ARU Peterborough building reaches highest point
Published: 14 February 2022 at 15:30
Topping Out ceremony at the construction site of Peterborough’s new university
A ceremonial Topping Out event has marked construction of ARU Peterborough, the city’s new multi-million university, reaching its highest point.
The new university is being driven forward by the Cambridgeshire & Peterborough Combined Authority, in collaboration with Peterborough City Council and Anglia Ruskin University (ARU).
The celebration, attended by local press and key members of the project, marks an important moment in the journey of creating a new university for Peterborough.
An employment-focused university, ARU Peterborough will deliver courses targeted specifically towards industries across Peterborough where demand currently outstrips availability of skilled workers.
The project is backed by over £24.8 million of funding, including £12.3m of capital investment from the Combined Authority, £12.5m of Local Growth Funding and £1.6m in land investment from Peterborough County Council.
ARU Peterborough is on track to open to its first students in September this year. The university will boost the skills, training, and employment prospects of people in Peterborough and the surrounding region and increase the number of skilled workers available to local businesses.
Mayor of Cambridgeshire and Peterborough Dr Nik Johnson said:
“I couldn’t be more delighted to see progress on a new university for Peterborough moving forward at breakneck speed.
“A new university for Peterborough focused on job creation will be key in bolstering opportunity and levelling up prosperity throughout the region.
“Today marks an important milestone and I’m proud of how far we have come on a journey that will drastically improve the prospects of people in Peterborough and across the region while boosting the number of skilled workers available to businesses.
“The university building is just the beginning, and we will also deliver new research and development facilities for the city and surrounding region by 2030, massively boosting the innovation potential of Peterborough.
“I am looking forward to seeing the building work progress over the coming months, as well as the development of our other huge plans for this university.”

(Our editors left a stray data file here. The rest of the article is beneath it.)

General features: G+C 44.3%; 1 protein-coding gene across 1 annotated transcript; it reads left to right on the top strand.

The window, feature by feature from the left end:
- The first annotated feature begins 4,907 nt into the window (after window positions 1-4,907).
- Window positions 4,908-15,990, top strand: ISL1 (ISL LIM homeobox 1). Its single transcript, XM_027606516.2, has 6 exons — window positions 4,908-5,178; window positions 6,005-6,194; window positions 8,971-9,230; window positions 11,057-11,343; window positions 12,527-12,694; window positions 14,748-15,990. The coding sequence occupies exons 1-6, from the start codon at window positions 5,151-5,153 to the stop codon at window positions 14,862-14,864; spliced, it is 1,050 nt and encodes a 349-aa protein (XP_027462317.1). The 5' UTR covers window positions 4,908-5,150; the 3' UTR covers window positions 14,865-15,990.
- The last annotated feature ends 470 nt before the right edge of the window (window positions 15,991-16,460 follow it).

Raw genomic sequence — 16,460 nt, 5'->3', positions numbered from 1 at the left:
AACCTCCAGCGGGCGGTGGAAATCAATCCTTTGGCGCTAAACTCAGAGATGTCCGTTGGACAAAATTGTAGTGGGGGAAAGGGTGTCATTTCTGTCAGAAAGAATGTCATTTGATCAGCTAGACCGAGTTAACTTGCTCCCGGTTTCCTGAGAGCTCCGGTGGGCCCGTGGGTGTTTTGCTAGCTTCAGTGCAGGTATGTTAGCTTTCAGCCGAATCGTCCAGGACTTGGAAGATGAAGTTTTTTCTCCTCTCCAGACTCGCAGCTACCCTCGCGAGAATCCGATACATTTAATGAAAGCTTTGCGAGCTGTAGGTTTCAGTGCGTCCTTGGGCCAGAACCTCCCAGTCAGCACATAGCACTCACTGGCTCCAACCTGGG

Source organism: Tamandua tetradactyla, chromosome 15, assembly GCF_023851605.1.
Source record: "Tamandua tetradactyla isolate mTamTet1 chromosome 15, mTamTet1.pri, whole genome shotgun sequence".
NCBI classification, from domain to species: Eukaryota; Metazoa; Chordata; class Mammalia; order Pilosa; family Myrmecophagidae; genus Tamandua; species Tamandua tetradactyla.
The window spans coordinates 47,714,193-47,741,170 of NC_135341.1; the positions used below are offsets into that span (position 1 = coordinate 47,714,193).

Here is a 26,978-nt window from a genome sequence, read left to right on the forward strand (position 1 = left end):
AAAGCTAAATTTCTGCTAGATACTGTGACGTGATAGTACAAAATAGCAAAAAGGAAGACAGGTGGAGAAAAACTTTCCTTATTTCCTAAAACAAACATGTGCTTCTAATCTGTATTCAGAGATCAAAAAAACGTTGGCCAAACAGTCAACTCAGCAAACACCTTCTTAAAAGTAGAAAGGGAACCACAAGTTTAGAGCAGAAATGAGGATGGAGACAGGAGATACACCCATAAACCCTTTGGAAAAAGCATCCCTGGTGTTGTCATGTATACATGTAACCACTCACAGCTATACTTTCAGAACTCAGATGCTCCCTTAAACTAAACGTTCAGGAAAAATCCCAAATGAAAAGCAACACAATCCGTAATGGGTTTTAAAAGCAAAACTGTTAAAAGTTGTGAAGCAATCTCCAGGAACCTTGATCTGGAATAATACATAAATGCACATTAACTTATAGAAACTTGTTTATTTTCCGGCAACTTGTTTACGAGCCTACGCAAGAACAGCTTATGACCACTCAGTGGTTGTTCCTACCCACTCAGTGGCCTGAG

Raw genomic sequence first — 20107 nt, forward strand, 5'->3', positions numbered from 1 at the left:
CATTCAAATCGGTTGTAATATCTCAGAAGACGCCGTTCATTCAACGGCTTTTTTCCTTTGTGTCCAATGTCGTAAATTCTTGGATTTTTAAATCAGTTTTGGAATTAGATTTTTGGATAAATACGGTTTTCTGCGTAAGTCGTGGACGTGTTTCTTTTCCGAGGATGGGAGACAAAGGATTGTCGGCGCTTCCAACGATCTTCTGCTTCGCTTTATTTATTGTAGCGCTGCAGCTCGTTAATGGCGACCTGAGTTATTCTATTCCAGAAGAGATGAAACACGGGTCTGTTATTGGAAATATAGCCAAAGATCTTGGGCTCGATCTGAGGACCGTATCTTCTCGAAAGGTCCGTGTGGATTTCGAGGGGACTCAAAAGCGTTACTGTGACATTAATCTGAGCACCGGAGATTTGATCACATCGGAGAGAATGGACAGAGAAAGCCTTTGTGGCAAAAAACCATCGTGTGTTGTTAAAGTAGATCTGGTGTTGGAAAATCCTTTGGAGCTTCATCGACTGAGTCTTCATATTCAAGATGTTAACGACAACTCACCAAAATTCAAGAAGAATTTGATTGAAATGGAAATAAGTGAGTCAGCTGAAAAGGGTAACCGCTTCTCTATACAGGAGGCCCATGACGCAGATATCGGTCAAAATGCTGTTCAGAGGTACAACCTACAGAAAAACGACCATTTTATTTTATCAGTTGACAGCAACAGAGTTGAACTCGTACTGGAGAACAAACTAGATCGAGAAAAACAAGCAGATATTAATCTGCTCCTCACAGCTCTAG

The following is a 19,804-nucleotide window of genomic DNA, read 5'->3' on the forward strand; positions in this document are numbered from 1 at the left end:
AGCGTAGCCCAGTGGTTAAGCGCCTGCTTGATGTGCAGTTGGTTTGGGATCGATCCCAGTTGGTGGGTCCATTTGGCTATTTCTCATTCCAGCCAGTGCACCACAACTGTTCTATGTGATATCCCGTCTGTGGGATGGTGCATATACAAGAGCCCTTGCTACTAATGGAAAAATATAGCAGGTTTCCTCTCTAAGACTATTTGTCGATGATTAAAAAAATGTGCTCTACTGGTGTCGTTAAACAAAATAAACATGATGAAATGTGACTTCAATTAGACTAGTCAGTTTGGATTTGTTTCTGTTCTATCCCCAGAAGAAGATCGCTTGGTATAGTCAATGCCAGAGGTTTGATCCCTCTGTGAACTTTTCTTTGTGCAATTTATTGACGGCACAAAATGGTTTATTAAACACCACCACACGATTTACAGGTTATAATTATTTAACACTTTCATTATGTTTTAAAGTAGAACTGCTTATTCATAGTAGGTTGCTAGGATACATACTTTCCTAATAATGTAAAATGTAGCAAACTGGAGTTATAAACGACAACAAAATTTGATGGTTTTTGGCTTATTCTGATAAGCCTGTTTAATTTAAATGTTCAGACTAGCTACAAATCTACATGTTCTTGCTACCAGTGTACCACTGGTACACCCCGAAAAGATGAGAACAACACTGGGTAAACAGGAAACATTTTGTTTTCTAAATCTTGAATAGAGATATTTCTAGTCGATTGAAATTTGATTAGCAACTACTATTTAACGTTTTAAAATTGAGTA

Councillor Lynne Ayres, cabinet member for children’s services, education, skills and the university at Peterborough City Council, said:
“This is an important milestone in the history of our city. The new university opening later this year will help us to close the skills gap we currently have in this city, improving the wages and prosperity of our residents and of the city as a whole.”
Professor Roderick Watkins, Vice Chancellor of ARU, said:
“From the outset, we have set out to deliver a purpose-built university with the right facilities and courses to increase opportunities for young people in and around Peterborough, which has long been a higher education ‘cold spot’.
“Thanks to the fantastic collaborative work with our partners – Peterborough City Council and Cambridgeshire & Peterborough Combined Authority – and the drive and determination of ARU Peterborough Principal Ross Renton and his team, the progress of the new university has exceeded all our expectations.
“We will be welcoming students into our first building in a little over six months’ time, the construction of the Manufacturing and Materials Research and Development Centre is well under way, and funding has been secured for the third phase, which will include a public science facility. These are truly exciting times for Peterborough.”
Al Kingsley, Cambridgeshire and Peterborough Combined Authority Business Board, said:
“It’s brilliant to see such fantastic progress on the new University, which is supported with funding from the Business Board.
“ARU Peterborough will help fulfil the Business Board’s ambition to boost the economy by boosting skills, and creating higher skilled positions that will help to sustain businesses with a pipeline of local talent.”
ARU Peterborough aims to address skills deficits in the city and surrounding region, in what is described as a higher education ‘cold spot’. It aims to have a transformative and regenerative effect on the city and its surrounds, driving up aspiration and improving social mobility and prosperity, resulting in fewer inequalities and greater health and wellbeing.
The university is developing the curriculum in collaboration with local employers, to ensure that students are equipped with skills demanded in the economy.
As well as this, the phase 2 research and development and incubator space will support start-up and growing tech businesses. This aims to create a homegrown business innovation ‘ecosystem’ which further drives up the demand for skills coming out of the university.